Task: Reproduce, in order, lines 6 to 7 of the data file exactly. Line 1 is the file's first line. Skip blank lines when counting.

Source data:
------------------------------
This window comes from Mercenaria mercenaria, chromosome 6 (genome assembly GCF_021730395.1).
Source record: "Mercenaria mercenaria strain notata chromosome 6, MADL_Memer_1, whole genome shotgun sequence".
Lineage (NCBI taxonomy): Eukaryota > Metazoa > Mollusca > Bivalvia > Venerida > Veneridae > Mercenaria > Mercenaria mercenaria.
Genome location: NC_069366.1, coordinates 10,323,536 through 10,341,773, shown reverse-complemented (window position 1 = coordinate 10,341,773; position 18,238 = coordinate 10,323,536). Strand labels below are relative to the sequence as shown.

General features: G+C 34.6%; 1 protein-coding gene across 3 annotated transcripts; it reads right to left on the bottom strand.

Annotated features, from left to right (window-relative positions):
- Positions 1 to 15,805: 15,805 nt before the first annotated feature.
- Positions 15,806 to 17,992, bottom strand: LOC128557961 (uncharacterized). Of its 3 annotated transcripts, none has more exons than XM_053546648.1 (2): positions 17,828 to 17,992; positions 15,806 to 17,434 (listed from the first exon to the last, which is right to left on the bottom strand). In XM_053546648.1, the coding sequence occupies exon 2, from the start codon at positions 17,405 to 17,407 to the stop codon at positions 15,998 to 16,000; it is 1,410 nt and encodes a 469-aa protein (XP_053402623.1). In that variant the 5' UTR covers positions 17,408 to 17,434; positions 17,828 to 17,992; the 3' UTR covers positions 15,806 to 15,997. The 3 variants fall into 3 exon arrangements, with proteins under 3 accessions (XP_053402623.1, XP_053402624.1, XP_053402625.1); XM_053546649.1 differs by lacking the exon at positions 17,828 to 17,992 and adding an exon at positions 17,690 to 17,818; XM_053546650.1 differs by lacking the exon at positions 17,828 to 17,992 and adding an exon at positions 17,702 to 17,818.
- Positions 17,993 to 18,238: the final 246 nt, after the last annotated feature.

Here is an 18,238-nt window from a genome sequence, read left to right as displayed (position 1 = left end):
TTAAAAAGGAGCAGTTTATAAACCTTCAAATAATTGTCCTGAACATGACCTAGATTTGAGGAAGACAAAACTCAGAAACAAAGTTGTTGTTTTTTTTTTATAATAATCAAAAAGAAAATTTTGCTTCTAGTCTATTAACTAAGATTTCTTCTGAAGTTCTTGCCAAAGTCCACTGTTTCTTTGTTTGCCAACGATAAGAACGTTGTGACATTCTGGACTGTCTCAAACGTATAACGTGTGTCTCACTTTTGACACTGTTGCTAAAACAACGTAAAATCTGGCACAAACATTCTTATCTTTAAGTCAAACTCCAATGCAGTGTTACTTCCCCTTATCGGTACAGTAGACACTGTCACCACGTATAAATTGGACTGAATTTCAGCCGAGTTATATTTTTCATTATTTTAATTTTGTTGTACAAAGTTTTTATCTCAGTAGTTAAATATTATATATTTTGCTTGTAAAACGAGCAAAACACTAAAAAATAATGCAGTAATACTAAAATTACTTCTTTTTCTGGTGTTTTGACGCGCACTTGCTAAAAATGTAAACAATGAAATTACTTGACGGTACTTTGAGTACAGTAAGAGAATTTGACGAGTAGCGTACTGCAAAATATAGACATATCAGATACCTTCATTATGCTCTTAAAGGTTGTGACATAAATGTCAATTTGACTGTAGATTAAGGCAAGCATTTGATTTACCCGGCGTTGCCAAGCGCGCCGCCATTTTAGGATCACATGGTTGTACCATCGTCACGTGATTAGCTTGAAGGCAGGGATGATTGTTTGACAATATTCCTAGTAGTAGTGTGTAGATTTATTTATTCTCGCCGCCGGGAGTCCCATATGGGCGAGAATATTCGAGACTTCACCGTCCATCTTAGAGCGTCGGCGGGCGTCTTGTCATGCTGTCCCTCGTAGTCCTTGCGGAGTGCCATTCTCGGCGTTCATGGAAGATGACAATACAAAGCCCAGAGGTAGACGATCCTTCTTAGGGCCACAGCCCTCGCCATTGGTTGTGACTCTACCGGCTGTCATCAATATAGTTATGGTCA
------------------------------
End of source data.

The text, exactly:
Annotated features, from left to right (window-relative positions):
- Positions 1 to 15,805: 15,805 nt before the first annotated feature.